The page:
Variability in nucleotide excision repair and cancer risk: a review

Mutat Res. 2000 Apr;462(2-3):149-58. doi: 10.1016/s1383-5742(00)00032-6.

Abstract

Cancer initiation is classically associated with the induction of mutations on specific oncogenes or tumor suppressor genes, due to the presence of unrepaired DNA lesions produced by endogenous or exogenous genotoxic agents. Among several DNA repair pathways, the nucleotide excision repair (NER) is the most important and versatile one in removing the bulky adducts induced by physical and chemical carcinogens. Xeroderma pigmentosum (XP), characterized by a deficiency in NER and an over 1000-fold increased risk of skin cancer, represents a paradigm to understand the role of unrepaired lesion in the development of cancer. We reviewed here several NER assays used in epidemiological studies investigating the association between DNA repair efficiency and cancer risk. Reduced DNA repair could contribute to the development of cutaneous basal cell carcinoma (BCC), although discordant results have been reported. More consistent findings were observed between cellular sensitivity towards genotoxic agents and smoking-related cancers.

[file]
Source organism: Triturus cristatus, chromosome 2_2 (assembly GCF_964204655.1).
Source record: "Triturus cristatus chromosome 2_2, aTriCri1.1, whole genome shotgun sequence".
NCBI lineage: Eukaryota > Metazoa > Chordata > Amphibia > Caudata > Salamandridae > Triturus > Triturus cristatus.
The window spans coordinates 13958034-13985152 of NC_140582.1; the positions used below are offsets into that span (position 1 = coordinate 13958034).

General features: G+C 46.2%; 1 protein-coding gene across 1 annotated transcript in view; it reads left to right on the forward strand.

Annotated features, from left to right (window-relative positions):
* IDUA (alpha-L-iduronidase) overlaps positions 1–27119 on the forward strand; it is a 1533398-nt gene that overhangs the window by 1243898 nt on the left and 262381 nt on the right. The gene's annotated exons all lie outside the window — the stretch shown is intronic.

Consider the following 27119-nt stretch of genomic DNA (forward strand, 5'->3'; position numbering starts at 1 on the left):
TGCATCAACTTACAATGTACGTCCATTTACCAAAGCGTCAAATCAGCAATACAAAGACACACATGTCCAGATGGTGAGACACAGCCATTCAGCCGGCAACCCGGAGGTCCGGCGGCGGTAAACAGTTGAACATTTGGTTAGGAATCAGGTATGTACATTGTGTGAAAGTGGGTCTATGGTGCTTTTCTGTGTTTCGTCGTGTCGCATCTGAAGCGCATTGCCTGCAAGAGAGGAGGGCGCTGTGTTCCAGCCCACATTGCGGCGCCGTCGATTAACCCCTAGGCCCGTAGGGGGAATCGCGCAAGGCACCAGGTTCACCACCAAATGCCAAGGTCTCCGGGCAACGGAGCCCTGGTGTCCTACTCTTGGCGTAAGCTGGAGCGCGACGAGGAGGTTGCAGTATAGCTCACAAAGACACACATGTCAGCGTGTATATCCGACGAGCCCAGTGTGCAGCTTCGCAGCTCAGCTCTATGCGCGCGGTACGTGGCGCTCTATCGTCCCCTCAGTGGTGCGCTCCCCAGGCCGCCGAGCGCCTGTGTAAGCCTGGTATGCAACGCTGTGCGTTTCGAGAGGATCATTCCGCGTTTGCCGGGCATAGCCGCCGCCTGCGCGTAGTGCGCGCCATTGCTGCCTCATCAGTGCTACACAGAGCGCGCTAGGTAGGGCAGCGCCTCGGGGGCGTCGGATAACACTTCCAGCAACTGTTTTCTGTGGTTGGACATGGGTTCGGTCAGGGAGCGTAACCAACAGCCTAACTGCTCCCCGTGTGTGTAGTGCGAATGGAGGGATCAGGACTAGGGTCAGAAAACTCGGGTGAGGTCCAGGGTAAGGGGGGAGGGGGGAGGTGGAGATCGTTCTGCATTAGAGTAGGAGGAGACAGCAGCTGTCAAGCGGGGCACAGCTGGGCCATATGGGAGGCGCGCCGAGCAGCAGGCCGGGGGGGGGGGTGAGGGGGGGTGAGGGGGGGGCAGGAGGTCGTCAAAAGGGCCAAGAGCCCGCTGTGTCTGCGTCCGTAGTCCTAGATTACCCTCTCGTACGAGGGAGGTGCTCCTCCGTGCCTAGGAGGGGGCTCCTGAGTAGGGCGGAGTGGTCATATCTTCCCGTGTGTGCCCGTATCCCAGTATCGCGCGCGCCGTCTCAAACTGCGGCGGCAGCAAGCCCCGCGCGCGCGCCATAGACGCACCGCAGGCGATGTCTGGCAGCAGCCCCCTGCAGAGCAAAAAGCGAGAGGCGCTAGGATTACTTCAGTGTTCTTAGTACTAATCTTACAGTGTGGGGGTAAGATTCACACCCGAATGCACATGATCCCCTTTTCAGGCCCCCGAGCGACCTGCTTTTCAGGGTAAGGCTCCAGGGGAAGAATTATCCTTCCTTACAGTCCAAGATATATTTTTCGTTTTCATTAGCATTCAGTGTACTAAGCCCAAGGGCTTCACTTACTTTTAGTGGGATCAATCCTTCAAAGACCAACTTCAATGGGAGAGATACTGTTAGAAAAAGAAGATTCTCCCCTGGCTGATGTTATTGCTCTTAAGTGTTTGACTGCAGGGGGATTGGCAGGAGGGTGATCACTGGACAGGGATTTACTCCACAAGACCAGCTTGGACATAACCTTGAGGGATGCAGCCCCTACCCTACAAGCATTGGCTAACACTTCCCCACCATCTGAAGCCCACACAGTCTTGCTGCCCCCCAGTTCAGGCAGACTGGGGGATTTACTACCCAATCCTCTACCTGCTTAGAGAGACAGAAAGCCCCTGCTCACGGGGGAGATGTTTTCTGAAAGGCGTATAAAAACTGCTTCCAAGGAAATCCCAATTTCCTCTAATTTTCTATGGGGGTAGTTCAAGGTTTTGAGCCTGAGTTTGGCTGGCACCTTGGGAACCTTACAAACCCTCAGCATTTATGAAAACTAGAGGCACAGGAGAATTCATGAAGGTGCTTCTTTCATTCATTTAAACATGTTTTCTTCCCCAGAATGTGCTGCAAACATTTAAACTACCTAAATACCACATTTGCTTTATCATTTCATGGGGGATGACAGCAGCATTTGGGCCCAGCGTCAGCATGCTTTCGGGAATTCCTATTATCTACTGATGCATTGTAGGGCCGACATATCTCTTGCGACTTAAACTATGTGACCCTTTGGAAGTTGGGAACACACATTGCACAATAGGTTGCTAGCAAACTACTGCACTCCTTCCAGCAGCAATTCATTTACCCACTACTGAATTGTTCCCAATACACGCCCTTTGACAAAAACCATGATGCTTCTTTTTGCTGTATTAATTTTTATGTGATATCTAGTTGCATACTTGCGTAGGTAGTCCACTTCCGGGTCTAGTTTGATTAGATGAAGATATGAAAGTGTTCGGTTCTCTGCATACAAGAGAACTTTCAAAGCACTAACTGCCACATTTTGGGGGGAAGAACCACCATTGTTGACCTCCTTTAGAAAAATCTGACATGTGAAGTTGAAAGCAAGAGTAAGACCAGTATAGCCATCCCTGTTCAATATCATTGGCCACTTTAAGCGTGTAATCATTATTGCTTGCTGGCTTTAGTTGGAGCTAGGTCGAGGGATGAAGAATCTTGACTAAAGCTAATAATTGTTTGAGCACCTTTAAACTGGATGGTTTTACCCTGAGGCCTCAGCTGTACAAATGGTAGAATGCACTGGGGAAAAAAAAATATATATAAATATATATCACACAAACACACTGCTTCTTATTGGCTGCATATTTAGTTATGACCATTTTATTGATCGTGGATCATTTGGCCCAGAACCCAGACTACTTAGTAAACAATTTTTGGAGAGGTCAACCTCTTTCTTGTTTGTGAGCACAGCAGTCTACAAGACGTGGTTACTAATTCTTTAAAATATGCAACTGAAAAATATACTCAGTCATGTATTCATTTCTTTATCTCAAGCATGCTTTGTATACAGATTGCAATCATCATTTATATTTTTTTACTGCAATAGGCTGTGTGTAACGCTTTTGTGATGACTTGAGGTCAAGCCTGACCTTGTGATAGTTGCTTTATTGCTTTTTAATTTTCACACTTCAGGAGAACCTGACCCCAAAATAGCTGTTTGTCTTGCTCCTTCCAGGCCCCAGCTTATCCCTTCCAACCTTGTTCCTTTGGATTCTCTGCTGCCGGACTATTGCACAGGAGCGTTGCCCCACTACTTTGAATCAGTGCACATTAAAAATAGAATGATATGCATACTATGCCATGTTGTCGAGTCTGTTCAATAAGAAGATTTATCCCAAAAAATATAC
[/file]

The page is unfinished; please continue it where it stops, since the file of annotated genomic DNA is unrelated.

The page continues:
Publication types

  • Review

MeSH terms

  • Carcinoma, Squamous Cell / etiology
  • DNA Repair*
  • Humans
  • Neoplasms / etiology*
  • Risk Factors
  • Skin Neoplasms / etiology
  • Smoking / adverse effects